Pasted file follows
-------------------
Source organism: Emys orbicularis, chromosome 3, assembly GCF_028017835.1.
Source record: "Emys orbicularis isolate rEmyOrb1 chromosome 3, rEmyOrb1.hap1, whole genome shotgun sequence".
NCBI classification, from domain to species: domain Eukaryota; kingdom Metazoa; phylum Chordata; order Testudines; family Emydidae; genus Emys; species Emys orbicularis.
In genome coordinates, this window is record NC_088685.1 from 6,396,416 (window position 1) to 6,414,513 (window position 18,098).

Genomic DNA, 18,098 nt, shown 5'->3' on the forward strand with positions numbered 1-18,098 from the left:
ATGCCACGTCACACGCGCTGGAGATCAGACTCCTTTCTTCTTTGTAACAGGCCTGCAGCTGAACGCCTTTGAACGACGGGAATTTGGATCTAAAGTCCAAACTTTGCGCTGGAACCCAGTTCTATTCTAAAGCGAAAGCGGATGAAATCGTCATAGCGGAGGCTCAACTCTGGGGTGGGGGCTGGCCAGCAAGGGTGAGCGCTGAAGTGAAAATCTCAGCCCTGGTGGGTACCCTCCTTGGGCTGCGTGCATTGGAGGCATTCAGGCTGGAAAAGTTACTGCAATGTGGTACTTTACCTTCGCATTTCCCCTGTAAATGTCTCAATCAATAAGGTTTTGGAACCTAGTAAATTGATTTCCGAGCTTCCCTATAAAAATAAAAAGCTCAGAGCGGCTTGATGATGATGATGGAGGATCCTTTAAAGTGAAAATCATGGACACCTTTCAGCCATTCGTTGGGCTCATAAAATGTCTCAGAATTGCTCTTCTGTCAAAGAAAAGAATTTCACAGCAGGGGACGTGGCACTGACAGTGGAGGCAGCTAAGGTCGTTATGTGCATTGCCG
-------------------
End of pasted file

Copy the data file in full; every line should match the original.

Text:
Source organism: Emys orbicularis, chromosome 3, assembly GCF_028017835.1.
Source record: "Emys orbicularis isolate rEmyOrb1 chromosome 3, rEmyOrb1.hap1, whole genome shotgun sequence".
NCBI classification, from domain to species: domain Eukaryota; kingdom Metazoa; phylum Chordata; order Testudines; family Emydidae; genus Emys; species Emys orbicularis.
In genome coordinates, this window is record NC_088685.1 from 6,396,416 (window position 1) to 6,414,513 (window position 18,098).

Genomic DNA, 18,098 nt, shown 5'->3' on the forward strand with positions numbered 1-18,098 from the left:
ATGCCACGTCACACGCGCTGGAGATCAGACTCCTTTCTTCTTTGTAACAGGCCTGCAGCTGAACGCCTTTGAACGACGGGAATTTGGATCTAAAGTCCAAACTTTGCGCTGGAACCCAGTTCTATTCTAAAGCGAAAGCGGATGAAATCGTCATAGCGGAGGCTCAACTCTGGGGTGGGGGCTGGCCAGCAAGGGTGAGCGCTGAAGTGAAAATCTCAGCCCTGGTGGGTACCCTCCTTGGGCTGCGTGCATTGGAGGCATTCAGGCTGGAAAAGTTACTGCAATGTGGTACTTTACCTTCGCATTTCCCCTGTAAATGTCTCAATCAATAAGGTTTTGGAACCTAGTAAATTGATTTCCGAGCTTCCCTATAAAAATAAAAAGCTCAGAGCGGCTTGATGATGATGATGGAGGATCCTTTAAAGTGAAAATCATGGACACCTTTCAGCCATTCGTTGGGCTCATAAAATGTCTCAGAATTGCTCTTCTGTCAAAGAAAAGAATTTCACAGCAGGGGACGTGGCACTGACAGTGGAGGCAGCTAAGGTCGTTATGTGCATTGCCG